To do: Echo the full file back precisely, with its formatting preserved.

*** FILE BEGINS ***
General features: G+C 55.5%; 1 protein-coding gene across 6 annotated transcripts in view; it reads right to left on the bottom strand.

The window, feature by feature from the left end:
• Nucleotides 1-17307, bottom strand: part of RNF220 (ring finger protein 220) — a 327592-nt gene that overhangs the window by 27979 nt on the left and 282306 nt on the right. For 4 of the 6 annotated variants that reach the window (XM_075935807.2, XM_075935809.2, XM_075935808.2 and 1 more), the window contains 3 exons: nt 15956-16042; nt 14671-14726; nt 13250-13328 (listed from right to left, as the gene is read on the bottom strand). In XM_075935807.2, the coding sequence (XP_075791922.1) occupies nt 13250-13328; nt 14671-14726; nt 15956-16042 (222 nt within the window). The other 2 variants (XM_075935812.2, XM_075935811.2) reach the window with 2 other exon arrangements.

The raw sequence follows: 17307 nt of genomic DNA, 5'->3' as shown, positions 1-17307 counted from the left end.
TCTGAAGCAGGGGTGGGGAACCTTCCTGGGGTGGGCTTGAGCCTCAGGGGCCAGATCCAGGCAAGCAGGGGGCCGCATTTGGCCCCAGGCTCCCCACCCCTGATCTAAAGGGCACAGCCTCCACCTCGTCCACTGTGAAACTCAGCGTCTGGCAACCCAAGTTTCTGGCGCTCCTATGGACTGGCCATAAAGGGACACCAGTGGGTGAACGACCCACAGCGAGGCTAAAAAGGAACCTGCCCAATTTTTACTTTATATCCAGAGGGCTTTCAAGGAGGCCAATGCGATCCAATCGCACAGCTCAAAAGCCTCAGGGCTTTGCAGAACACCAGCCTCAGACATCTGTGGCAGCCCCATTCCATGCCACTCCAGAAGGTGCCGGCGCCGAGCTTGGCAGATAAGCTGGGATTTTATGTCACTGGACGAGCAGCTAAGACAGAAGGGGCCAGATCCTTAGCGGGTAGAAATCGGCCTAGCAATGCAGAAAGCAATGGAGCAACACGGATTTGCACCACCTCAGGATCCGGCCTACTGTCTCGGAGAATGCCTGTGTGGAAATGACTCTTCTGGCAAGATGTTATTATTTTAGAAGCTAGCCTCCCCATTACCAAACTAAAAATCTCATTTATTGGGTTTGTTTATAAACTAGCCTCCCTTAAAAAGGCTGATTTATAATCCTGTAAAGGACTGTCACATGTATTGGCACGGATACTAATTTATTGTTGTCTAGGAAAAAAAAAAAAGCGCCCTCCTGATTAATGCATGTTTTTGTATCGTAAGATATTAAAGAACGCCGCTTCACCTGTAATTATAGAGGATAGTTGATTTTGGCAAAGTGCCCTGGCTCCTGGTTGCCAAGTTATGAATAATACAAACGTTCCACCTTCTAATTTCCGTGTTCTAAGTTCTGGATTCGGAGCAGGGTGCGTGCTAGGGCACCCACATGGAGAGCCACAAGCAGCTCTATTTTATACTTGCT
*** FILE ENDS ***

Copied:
General features: G+C 55.5%; 1 protein-coding gene across 6 annotated transcripts in view; it reads right to left on the bottom strand.

The window, feature by feature from the left end:
• Nucleotides 1-17307, bottom strand: part of RNF220 (ring finger protein 220) — a 327592-nt gene that overhangs the window by 27979 nt on the left and 282306 nt on the right. For 4 of the 6 annotated variants that reach the window (XM_075935807.2, XM_075935809.2, XM_075935808.2 and 1 more), the window contains 3 exons: nt 15956-16042; nt 14671-14726; nt 13250-13328 (listed from right to left, as the gene is read on the bottom strand). In XM_075935807.2, the coding sequence (XP_075791922.1) occupies nt 13250-13328; nt 14671-14726; nt 15956-16042 (222 nt within the window). The other 2 variants (XM_075935812.2, XM_075935811.2) reach the window with 2 other exon arrangements.

The raw sequence follows: 17307 nt of genomic DNA, 5'->3' as shown, positions 1-17307 counted from the left end.
TCTGAAGCAGGGGTGGGGAACCTTCCTGGGGTGGGCTTGAGCCTCAGGGGCCAGATCCAGGCAAGCAGGGGGCCGCATTTGGCCCCAGGCTCCCCACCCCTGATCTAAAGGGCACAGCCTCCACCTCGTCCACTGTGAAACTCAGCGTCTGGCAACCCAAGTTTCTGGCGCTCCTATGGACTGGCCATAAAGGGACACCAGTGGGTGAACGACCCACAGCGAGGCTAAAAAGGAACCTGCCCAATTTTTACTTTATATCCAGAGGGCTTTCAAGGAGGCCAATGCGATCCAATCGCACAGCTCAAAAGCCTCAGGGCTTTGCAGAACACCAGCCTCAGACATCTGTGGCAGCCCCATTCCATGCCACTCCAGAAGGTGCCGGCGCCGAGCTTGGCAGATAAGCTGGGATTTTATGTCACTGGACGAGCAGCTAAGACAGAAGGGGCCAGATCCTTAGCGGGTAGAAATCGGCCTAGCAATGCAGAAAGCAATGGAGCAACACGGATTTGCACCACCTCAGGATCCGGCCTACTGTCTCGGAGAATGCCTGTGTGGAAATGACTCTTCTGGCAAGATGTTATTATTTTAGAAGCTAGCCTCCCCATTACCAAACTAAAAATCTCATTTATTGGGTTTGTTTATAAACTAGCCTCCCTTAAAAAGGCTGATTTATAATCCTGTAAAGGACTGTCACATGTATTGGCACGGATACTAATTTATTGTTGTCTAGGAAAAAAAAAAAAGCGCCCTCCTGATTAATGCATGTTTTTGTATCGTAAGATATTAAAGAACGCCGCTTCACCTGTAATTATAGAGGATAGTTGATTTTGGCAAAGTGCCCTGGCTCCTGGTTGCCAAGTTATGAATAATACAAACGTTCCACCTTCTAATTTCCGTGTTCTAAGTTCTGGATTCGGAGCAGGGTGCGTGCTAGGGCACCCACATGGAGAGCCACAAGCAGCTCTATTTTATACTTGCT